The Louvre!

I went to the Louvre of course like all tourists do when they visit Paris. When I saw the lines, I almost walked out as I don't really appreciate art as much as I should and prefer experiencing the sites and sounds of the city more so than the the crowded congested museums. But, I stuck around and ran into my friends from Toulouse, who just so happened to be at the very front of one of the ticket lines. Like a jerk American, I cut into the front of the line and got my ticket. We went straight to the Mona Lisa and after elbowing through the crowd, I got sight of the famous painting. After being almost trampled, I parted ways with my friends so I could wander by myself and enjoy the museum. Here are just a few of the exceptional pieces that I came across. The Mummy, Venus de Milo, and of course Mona Lisa........not to be confused with my sister Lisa Jones.

Tuesday, March 18, 2008

Off to Paris!

So I decided to go to Paris about 3 hours before my train left on Friday morning. I had some distant family who I had never met who were in Paris for a high school spring break. I didn't even know what they looked like! I booked my ticket and ran to the train station in Toulouse. I didn't know how to get my ticket and almost had a panic attack, but finally made the train. Only to get a seat in between the seating cars....aka....the baggage cart. What the HECK!!! 90 euros and this is all I get. So for 6 hours, I got a fold down seat and a tiny window. But, I loved every minute and spent the entire time staring out as we passed the Bordeux region and all the countryside of France. So, finally to Paris and after a "light" jog/panic run to a fountain in the middle of Paris, I met Patrick and his son Spencer. First time family reunions are fun in Paris, France. After being a total bum and sleeping on Patricks hotel floor, I met up with Madame Luthie's son Vincent who got me a place to stay with his cousin Sophie. So, I had a roof over my head and proceeded to see all the sights and sounds, smells and flavors of Paris.

Thursday, March 13, 2008

The worst night in France EVER!

So we got an invitation to an international student event sponsored by the Toulouse Rotary Club. Apparently, they were expecting hundreds of students to attend, but only about 20 showed up. This could have been the first warning. We did meet some cool Aussies and we were more than delighted to speak a little English with them! That would be the last English of the evening. Next, the president of the Club stood up and gave a 30 minute presentation about something (all in French) and then all the students were herded up on stage by country to tell why they were in Toulouse. Of course, Amanda and I (USA students) don't speak any French so as we are pointed at, we make our way on stage. Never fearing the spotlight, I taking the reins and bust out the best bonjour (with a thick Arkan-sas accent) and proceed to stumble over the most awkward experience I have ever had. It was like a bad nightmare where you are standing on the stage in your underwear and everyone is laughing at you in French. So, we made our way through it and got the heck off the stage. I felt like Ashton Kucher should have ran out and said "You're Punked!" Maybe I was on a French gameshow or something, candid camera style. Anyway, in revenge, I ate entirely too much of their les hors d'Oeuvre (appetizers) and took a bite of each dessert on the dessert table. Too end the night, we walk out of the discoteche and it is raining. Luckily our friend offers to drive us home. Perfect, the night isn't so bad. But, as we back out of the parking space, WhAMM!, she backs right into the side door of a hatchback Citroen (French car maker). So, surely nothing get be worse than this night in France.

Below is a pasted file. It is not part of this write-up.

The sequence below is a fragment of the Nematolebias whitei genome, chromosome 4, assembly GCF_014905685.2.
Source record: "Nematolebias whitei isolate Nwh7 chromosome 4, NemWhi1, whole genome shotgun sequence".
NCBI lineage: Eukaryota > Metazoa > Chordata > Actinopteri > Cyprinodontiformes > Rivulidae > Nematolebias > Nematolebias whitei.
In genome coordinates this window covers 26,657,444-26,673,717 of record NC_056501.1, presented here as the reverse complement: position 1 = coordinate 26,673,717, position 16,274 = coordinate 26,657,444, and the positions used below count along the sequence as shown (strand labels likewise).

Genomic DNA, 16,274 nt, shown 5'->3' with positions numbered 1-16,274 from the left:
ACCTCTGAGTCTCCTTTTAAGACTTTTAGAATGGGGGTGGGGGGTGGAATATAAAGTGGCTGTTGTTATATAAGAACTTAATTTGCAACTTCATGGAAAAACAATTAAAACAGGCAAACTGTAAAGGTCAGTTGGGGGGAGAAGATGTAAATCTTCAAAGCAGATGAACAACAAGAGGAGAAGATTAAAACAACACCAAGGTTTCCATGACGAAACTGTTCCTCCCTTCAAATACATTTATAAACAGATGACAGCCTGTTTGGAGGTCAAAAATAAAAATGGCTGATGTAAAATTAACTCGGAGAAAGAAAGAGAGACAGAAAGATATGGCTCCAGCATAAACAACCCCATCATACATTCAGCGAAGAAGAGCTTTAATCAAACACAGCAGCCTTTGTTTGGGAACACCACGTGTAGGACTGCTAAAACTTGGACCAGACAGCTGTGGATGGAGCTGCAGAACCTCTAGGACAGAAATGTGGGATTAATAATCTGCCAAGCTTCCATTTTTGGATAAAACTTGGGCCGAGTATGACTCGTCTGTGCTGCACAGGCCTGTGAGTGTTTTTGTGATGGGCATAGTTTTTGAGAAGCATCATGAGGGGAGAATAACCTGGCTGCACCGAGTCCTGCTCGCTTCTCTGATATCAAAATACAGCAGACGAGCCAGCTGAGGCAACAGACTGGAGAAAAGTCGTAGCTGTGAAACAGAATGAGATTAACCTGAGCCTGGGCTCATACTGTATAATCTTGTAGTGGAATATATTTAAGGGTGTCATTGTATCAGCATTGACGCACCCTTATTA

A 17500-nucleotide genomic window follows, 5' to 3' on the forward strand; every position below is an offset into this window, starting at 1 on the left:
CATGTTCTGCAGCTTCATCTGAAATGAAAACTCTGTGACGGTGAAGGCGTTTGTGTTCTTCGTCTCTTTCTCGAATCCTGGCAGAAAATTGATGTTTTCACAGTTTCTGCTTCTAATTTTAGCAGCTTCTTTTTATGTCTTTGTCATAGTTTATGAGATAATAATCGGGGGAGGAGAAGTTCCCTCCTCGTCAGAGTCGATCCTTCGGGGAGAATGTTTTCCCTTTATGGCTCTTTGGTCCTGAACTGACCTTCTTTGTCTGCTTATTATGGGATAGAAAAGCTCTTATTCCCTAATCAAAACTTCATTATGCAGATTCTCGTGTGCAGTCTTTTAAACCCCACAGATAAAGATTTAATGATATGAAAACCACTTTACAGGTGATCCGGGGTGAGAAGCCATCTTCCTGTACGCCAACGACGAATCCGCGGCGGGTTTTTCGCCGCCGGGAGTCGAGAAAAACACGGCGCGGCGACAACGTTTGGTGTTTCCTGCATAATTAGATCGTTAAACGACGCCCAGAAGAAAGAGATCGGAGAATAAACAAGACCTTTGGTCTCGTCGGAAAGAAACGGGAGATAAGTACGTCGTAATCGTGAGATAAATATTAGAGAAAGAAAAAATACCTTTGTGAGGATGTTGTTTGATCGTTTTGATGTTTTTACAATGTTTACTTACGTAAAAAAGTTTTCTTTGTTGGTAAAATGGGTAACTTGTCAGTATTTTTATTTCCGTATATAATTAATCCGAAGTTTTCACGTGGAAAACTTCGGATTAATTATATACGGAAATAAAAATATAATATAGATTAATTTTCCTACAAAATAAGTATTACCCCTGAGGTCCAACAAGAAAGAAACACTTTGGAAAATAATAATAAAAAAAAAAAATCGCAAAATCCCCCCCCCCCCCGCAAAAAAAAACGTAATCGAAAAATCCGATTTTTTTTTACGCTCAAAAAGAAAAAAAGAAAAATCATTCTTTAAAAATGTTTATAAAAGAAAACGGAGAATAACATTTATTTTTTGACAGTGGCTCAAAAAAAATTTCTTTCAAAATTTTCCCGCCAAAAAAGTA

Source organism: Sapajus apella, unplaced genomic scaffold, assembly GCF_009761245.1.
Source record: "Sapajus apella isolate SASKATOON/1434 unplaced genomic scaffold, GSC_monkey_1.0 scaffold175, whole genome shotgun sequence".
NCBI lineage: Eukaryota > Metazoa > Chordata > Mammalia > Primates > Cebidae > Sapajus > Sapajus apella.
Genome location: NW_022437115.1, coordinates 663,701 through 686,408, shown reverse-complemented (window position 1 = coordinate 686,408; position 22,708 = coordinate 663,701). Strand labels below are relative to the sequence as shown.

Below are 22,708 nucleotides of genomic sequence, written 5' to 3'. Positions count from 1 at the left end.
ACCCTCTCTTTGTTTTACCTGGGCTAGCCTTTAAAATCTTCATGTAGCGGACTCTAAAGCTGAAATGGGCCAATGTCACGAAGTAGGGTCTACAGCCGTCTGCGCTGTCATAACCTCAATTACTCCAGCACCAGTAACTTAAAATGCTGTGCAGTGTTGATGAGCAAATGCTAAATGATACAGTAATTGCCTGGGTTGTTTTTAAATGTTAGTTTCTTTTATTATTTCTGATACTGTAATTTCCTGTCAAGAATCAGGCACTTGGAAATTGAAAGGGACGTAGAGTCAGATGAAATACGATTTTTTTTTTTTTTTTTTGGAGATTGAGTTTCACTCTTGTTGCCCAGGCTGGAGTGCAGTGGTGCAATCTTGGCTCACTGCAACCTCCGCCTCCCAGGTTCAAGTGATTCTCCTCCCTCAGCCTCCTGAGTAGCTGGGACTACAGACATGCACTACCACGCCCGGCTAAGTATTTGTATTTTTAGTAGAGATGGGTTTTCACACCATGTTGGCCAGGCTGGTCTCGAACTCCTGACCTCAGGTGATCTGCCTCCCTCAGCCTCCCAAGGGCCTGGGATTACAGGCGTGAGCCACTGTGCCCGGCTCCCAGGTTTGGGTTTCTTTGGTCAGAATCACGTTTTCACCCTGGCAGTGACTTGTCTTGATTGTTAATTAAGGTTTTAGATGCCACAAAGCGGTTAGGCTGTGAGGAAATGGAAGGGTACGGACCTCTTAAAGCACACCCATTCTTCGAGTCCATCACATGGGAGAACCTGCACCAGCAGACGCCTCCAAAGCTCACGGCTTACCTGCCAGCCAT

Tuesday, March 11, 2008

"That Guy"

Okay, so the first time I met my future brother-in-law, who we shall anonymously name Rustin, after politely nicknaming me Lance like all American cyclists go by, he proceeded to ask me if I was "that guy" who rode around town with his pants tucked into his sock. At the time, I took moderate offense to the comment as I was a proud racing cyclist, not a townie cruiser like "those guys." But alas, as I have now begun to use my velo for transportation instead of training here in France, I have now become "that guy!" Thanks for your support from a far Rustin, and please have a good laugh at this one.